Environment

Wastewater microplastics help superbugs share dangerous genes

Wastewater microplastics help ...
A new study shows how microplastics in wastewater could act as "hubs" for antibiotic-resistant bacteria
A new study shows how microplastics in wastewater could act as "hubs" for antibiotic-resistant bacteria
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A new study shows how microplastics in wastewater could act as "hubs" for antibiotic-resistant bacteria
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A new study shows how microplastics in wastewater could act as "hubs" for antibiotic-resistant bacteria
A microscope image showing superbug biofilms forming on top of microplastic particles
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A microscope image showing superbug biofilms forming on top of microplastic particles

Microplastics are increasingly found to be polluting oceans and waterways and causing unknown damage to the health of animals and humans. Now, a new study provides evidence there's cross over with another looming public health threat – antibiotic-resistant superbugs.

Even as we get better at cutting back on single-use plastics and recycling those we do use, countless tiny particles of the stuff make their way into the environment. Microplastic particles have been found all over the globe – from Arctic snowfall to Antarctic sea ice, and from the bottom of deep ocean trenches to the top of Mt. Everest.

Growing evidence shows that these microplastics travel up the food chain, from insects and plankton into birds, fish, seals, turtles – and humans. Exactly what damage they might be doing once they gets into our bodies is still being investigated.

A new study has now found another health problem they potentially contribute to. Microplastic particles in urban wastewater treatment plants seem to make perfect “marketplaces” for superbugs to grow and exchange drug-resistance genes.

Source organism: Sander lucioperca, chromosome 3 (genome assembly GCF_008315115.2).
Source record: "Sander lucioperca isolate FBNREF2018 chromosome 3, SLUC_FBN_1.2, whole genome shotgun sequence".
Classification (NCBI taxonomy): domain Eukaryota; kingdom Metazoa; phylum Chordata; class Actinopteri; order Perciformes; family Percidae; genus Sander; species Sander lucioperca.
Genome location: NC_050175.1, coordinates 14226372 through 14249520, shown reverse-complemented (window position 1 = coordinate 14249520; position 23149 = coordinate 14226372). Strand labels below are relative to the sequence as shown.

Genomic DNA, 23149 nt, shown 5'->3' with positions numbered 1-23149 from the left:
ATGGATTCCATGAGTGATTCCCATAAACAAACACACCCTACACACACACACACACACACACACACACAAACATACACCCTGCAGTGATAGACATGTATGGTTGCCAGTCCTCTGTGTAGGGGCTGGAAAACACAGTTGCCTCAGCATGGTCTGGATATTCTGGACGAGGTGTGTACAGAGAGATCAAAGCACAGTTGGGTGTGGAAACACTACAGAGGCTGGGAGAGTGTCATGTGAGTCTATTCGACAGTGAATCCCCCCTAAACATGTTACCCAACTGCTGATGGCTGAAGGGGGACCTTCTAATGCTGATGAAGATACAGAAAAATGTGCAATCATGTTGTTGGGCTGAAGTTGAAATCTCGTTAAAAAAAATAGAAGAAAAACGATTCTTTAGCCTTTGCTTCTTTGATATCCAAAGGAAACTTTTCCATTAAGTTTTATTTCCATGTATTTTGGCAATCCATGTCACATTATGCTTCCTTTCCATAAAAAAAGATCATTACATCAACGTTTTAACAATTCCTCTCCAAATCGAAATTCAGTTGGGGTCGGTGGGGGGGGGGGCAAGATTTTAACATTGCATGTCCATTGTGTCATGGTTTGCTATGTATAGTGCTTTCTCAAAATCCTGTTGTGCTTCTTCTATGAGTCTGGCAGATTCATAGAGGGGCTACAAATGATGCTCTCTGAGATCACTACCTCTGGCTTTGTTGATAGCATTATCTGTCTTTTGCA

“A number of recent studies have focused on the negative impacts that millions of tons of microplastic waste a year is having on our freshwater and ocean environments, but until now the role of microplastics in our towns’ and cities’ wastewater treatment processes has largely been unknown,” says Mengyan Li, corresponding author of the study. “These wastewater treatment plants can be hotspots where various chemicals, antibiotic-resistant bacteria and pathogens converge and what our study shows is that microplastics can serve as their carriers, posing imminent risks to aquatic biota and human health if they bypass the water treatment process.”

The root of the problem, the team says, is that these microplastics provide a relatively large surface area for the superbugs to cling to. When they do, they can form sticky biofilms that protect them from harm, and allow them to share genes that bestow drug resistance.

To test this, the researchers collected samples from three wastewater treatment plants in New Jersey, and introduced two types of microplastics – polyethylene and polystyrene – into some of them, while sand was added to other samples as a control. Then they tracked which species of bacteria grew on each, as well as their genetic changes.

A microscope image showing superbug biofilms forming on top of microplastic particles
A microscope image showing superbug biofilms forming on top of microplastic particles